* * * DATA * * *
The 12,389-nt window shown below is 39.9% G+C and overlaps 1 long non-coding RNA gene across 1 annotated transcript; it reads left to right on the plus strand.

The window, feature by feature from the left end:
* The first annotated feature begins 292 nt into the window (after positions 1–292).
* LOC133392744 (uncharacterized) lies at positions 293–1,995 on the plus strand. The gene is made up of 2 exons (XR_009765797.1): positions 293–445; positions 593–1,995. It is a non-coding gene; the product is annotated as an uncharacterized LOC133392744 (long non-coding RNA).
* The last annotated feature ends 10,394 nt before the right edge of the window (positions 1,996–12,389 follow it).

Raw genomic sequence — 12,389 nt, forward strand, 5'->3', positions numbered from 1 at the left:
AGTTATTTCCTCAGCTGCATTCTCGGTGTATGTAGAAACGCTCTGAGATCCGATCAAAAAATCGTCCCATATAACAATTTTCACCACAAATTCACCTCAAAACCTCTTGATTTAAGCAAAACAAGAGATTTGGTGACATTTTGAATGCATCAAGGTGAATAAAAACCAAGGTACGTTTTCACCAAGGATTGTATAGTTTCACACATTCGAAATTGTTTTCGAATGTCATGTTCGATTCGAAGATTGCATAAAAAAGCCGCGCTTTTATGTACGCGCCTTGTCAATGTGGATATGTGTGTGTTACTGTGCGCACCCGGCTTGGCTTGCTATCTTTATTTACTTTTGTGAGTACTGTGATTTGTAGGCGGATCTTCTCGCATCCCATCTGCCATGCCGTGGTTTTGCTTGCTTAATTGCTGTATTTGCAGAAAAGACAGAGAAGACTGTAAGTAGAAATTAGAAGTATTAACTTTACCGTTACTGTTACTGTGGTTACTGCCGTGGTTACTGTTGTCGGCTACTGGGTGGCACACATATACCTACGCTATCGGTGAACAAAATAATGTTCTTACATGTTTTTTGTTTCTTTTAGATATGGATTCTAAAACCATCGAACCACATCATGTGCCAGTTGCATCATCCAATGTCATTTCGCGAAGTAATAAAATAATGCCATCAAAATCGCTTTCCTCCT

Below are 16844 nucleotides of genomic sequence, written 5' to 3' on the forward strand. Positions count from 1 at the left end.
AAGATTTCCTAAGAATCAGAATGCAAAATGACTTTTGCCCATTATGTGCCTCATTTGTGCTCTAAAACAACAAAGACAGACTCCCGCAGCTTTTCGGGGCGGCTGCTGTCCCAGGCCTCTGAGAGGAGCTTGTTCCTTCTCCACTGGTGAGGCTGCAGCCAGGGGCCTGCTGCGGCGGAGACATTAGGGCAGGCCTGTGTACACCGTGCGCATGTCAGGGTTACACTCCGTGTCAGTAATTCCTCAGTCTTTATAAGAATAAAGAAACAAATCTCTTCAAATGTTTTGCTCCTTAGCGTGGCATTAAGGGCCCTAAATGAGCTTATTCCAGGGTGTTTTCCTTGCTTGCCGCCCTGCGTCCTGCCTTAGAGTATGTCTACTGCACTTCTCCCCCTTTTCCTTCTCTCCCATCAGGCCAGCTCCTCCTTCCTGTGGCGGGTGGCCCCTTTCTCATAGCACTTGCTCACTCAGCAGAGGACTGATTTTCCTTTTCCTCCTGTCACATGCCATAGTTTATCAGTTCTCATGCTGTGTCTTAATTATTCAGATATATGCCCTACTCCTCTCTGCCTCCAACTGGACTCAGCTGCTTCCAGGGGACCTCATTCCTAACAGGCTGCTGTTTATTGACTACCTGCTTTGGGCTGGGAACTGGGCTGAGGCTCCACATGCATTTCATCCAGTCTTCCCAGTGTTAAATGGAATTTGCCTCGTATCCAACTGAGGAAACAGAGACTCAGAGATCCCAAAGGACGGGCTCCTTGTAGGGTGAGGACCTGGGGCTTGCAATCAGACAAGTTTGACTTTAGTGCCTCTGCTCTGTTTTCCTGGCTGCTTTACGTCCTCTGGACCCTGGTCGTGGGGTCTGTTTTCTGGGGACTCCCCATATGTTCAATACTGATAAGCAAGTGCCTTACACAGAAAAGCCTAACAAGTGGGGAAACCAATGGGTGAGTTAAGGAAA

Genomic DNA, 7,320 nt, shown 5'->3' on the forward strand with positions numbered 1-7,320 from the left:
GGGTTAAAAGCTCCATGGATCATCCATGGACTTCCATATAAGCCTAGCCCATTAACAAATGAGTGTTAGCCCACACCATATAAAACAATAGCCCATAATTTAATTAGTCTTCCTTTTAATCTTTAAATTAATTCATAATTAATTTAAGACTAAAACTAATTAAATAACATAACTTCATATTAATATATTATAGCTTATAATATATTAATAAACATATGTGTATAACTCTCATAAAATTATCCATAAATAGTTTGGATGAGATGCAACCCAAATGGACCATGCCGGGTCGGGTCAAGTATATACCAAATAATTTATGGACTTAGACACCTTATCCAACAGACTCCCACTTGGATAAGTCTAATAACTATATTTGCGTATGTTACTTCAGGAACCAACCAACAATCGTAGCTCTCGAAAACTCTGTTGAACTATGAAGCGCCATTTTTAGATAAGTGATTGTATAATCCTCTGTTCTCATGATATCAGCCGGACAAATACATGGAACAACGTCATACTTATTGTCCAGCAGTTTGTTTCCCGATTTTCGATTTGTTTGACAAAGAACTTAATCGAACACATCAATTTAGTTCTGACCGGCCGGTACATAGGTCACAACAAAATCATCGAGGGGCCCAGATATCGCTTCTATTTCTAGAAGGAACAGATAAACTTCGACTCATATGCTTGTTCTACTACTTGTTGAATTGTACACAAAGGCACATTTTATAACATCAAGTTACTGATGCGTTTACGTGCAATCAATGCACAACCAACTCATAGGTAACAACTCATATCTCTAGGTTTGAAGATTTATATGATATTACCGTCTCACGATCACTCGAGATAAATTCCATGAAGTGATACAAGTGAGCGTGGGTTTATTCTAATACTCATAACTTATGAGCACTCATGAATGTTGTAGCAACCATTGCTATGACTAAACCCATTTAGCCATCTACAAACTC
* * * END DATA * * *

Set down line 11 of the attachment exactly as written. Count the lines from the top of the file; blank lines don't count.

GGGTTAAAAGCTCCATGGATCATCCATGGACTTCCATATAAGCCTAGCCCATTAACAAATGAGTGTTAGCCCACACCATATAAAACAATAGCCCATAATTTAATTAGTCTTCCTTTTAATCTTTAAATTAATTCATAATTAATTTAAGACTAAAACTAATTAAATAACATAACTTCATATTAATATATTATAGCTTATAATATATTAATAAACATATGTGTATAACTCTCATAAAATTATCCATAAATAGTTTGGATGAGATGCAACCCAAATGGACCATGCCGGGTCGGGTCAAGTATATACCAAATAATTTATGGACTTAGACACCTTATCCAACAGACTCCCACTTGGATAAGTCTAATAACTATATTTGCGTATGTTACTTCAGGAACCAACCAACAATCGTAGCTCTCGAAAACTCTGTTGAACTATGAAGCGCCATTTTTAGATAAGTGATTGTATAATCCTCTGTTCTCATGATATCAGCCGGACAAATACATGGAACAACGTCATACTTATTGTCCAGCAGTTTGTTTCCCGATTTTCGATTTGTTTGACAAAGAACTTAATCGAACACATCAATTTAGTTCTGACCGGCCGGTACATAGGTCACAACAAAATCATCGAGGGGCCCAGATATCGCTTCTATTTCTAGAAGGAACAGATAAACTTCGACTCATATGCTTGTTCTACTACTTGTTGAATTGTACACAAAGGCACATTTTATAACATCAAGTTACTGATGCGTTTACGTGCAATCAATGCACAACCAACTCATAGGTAACAACTCATATCTCTAGGTTTGAAGATTTATATGATATTACCGTCTCACGATCACTCGAGATAAATTCCATGAAGTGATACAAGTGAGCGTGGGTTTATTCTAATACTCATAACTTATGAGCACTCATGAATGTTGTAGCAACCATTGCTATGACTAAACCCATTTAGCCATCTACAAACTC